Exercise Caution on Public WiFi Networks
There are many benefits of using public WiFi hotspots; convenience, cheap access and increased productivity, just to name a few. However, we urge you to exercise caution when conducting business online via public WiFi networks. Even if a network is password-protected, there’s no guarantee your information is secure. Hackers can easily sniff network traffic and use readily available tools for obtaining passwords that haven’t been encrypted. If you need high-level security for sensitive data transmissions over public WiFi, consider using Virtual Private Networks (VPNs).
Install Malware Protection Software
If you don’t already have anti-virus software installed on your business computers, it’s time to start installing it. Malware—or malicious software—can infect your computer in ways that range from annoying pop-ups and sluggish performance to serious viruses that can destroy entire systems. Malware is a growing threat: According to a study from B2B research firm Ponemon Institute, 30 percent of U.S. respondents say they were affected by cybercrime in 2013, compared with 19 percent in 2012. Today’s malware is also sneakier than ever: New types (such as scareware) are designed specifically for small businesses and are not just being marketed toward individual consumers.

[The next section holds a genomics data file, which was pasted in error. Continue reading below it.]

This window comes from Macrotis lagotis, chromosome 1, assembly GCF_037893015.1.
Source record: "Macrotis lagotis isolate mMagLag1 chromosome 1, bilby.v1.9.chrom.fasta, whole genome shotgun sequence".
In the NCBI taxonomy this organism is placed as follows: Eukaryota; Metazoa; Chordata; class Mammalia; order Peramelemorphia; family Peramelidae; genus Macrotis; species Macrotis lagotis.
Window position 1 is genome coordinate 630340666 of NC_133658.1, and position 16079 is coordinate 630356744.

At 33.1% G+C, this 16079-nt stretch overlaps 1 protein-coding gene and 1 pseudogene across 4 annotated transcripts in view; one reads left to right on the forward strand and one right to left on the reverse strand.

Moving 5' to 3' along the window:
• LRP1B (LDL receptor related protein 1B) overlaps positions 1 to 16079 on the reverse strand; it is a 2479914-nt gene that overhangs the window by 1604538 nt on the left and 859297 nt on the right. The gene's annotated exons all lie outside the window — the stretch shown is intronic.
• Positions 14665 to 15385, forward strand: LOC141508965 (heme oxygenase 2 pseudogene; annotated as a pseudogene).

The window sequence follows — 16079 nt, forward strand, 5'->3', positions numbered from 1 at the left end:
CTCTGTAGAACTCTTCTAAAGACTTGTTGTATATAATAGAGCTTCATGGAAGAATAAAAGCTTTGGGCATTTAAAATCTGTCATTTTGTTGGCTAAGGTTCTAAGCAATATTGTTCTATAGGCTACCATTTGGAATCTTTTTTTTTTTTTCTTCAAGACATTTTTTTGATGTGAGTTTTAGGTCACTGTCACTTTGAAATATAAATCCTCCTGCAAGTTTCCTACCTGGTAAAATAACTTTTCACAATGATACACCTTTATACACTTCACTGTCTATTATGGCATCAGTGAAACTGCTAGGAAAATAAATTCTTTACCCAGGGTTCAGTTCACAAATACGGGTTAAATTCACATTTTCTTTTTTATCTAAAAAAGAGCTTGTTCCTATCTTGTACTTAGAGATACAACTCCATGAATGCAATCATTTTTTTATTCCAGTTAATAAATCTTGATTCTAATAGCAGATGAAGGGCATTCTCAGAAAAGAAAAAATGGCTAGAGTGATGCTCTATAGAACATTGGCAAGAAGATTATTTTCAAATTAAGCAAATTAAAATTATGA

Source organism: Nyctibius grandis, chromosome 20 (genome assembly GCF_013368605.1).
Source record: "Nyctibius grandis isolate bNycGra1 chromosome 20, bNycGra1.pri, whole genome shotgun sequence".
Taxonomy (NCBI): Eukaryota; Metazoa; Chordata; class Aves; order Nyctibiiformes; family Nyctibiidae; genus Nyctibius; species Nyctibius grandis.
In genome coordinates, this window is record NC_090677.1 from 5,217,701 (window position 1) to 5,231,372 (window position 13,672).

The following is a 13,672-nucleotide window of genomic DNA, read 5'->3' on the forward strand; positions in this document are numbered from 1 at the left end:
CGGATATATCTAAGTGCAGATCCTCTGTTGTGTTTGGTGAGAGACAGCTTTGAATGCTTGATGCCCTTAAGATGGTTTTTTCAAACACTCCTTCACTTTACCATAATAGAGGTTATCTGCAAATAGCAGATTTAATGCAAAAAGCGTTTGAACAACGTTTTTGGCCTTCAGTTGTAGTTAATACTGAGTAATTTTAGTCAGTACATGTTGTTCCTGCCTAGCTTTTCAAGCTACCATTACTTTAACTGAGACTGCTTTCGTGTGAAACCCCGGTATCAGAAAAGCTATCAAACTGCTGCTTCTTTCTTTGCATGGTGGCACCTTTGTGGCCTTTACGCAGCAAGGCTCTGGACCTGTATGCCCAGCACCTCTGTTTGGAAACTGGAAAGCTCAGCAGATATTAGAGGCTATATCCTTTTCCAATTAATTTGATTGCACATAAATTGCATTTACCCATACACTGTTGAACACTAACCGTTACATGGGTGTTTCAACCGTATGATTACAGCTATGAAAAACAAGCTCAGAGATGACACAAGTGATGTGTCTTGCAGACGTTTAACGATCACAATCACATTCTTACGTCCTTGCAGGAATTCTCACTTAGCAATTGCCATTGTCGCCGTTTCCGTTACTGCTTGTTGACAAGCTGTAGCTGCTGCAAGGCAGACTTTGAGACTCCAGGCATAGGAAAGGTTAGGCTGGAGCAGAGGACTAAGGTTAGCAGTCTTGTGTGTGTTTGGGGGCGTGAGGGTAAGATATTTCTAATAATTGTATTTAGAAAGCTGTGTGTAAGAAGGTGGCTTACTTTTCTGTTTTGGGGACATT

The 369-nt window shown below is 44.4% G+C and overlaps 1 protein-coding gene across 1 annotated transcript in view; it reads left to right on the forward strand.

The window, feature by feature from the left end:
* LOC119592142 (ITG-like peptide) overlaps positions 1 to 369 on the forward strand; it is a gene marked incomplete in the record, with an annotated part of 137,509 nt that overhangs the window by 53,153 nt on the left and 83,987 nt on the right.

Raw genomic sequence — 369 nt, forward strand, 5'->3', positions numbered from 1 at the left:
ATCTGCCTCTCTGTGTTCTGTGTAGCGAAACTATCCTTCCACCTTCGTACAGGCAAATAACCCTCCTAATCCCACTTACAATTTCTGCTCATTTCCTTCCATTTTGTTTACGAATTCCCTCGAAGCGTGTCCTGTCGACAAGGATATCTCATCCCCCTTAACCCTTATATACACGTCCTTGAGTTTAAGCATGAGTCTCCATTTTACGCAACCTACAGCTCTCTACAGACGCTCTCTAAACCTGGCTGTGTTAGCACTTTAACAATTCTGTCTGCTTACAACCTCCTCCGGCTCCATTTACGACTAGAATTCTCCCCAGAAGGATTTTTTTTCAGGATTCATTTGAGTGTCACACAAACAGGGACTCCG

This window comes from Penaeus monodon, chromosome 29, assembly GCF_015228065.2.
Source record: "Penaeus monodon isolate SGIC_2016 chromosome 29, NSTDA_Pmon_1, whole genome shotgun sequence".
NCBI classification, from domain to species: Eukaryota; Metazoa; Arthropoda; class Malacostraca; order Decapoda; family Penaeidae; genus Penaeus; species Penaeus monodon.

The best way to protect your business is through data backup and storage. Data backup protects against physical loss or damage, natural disasters (fire, floods), and even disgruntled employees. This simple process can save you a lot of time, money and hassle. A good rule of thumb is to have three copies of everything: two on-site in case one copy gets damaged by accident or disaster, plus one off-site that’s housed in a secure location such as a fireproof safe or your office’s backup center. Ensure that all copies are always up-to-date!